The fact is, science is subtle and writing a two-page article that completely describes the search for the the origin of the universe is a near-to-impossible task. But there are things we can do to try to make sure that the science is right. Or at least, not wrong. Jennifer's mediagenicity column has some general principles for helping the media get the science right. I've spent the last year working with various types of media and I've learned (mostly through mistakes) some helpful concrete hints. With a little care, you can help ensure that electrons are never again deprived of their charge in print again.
- Watch the notes the reporter is making if possible. They sometimes leave out phrases that they deem to be negligible, especially if you (like me) talk really fast. If you notice they omit something important, you can repeat the phrase and emphasize the part that was left out. It helps to repeat yourself frequently.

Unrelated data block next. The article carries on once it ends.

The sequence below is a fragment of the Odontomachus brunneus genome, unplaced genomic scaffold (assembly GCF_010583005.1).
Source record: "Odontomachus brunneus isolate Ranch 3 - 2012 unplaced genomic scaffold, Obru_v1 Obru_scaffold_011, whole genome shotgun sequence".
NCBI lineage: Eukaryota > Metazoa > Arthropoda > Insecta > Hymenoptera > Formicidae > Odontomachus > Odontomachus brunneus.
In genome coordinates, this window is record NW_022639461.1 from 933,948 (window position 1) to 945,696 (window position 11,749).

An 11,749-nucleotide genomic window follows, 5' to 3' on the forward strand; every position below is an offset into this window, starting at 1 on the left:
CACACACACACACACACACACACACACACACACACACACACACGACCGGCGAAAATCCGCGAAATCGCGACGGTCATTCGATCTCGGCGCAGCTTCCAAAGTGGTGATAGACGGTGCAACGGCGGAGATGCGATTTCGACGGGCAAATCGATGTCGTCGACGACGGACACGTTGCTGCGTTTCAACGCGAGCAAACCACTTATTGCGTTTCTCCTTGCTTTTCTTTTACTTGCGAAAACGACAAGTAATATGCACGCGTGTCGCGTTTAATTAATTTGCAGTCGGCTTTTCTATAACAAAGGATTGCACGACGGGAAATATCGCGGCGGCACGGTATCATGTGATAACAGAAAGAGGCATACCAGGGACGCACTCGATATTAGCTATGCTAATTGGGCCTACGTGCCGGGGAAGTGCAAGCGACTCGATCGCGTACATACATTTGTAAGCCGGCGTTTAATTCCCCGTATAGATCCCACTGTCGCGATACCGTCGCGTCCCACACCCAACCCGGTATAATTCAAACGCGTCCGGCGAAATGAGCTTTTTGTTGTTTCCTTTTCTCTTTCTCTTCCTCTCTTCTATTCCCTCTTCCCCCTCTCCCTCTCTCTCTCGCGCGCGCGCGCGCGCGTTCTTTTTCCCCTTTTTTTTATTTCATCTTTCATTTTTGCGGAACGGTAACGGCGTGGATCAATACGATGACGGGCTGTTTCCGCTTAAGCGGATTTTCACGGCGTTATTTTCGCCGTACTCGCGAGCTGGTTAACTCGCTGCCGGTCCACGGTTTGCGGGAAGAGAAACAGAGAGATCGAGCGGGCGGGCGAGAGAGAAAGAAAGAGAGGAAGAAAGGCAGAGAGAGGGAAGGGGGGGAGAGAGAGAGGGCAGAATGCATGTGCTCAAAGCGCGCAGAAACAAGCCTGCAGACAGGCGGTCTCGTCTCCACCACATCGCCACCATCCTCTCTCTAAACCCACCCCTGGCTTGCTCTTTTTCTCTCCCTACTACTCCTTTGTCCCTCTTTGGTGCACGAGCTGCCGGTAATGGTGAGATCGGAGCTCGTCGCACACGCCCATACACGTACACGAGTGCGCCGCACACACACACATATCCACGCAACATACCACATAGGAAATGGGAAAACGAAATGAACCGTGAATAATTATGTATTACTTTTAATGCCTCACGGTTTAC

- Speak in short sentences. The more the reporter has to edit what you say, the higher the likelihood that your quote gets garbled. Scientists often speak in tangents, especially when you start to say something, realize that you need to explain a word in what you just said, start to explain the new word and... where was I going with that? If you give the reporter short sentences, you increase the likelihood of them being used. Especially in television.
- Always ask the reporter for his or her email and give him or her your card with all your contact information including your cell phone number. Reporters are usually on very tight schedules and they may have a question when you're not in your office. Make sure the reporter knows that he or she is welcome to contact you about anything.
- Send a follow up note. Thank the reporter for interviewing you, but that's not the real reason you send a follow up. You know what you said. Say it again in writing. Tell the reporter that you wanted to follow up because you know that sometimes you're not always as clear as you could be. Print reporters especially often end up using what you sent rather than what they scribbled down because a) it's direct from you, so they're sure it's right and b) when you say something a second time, you're usually more succinct than when you said it the first time.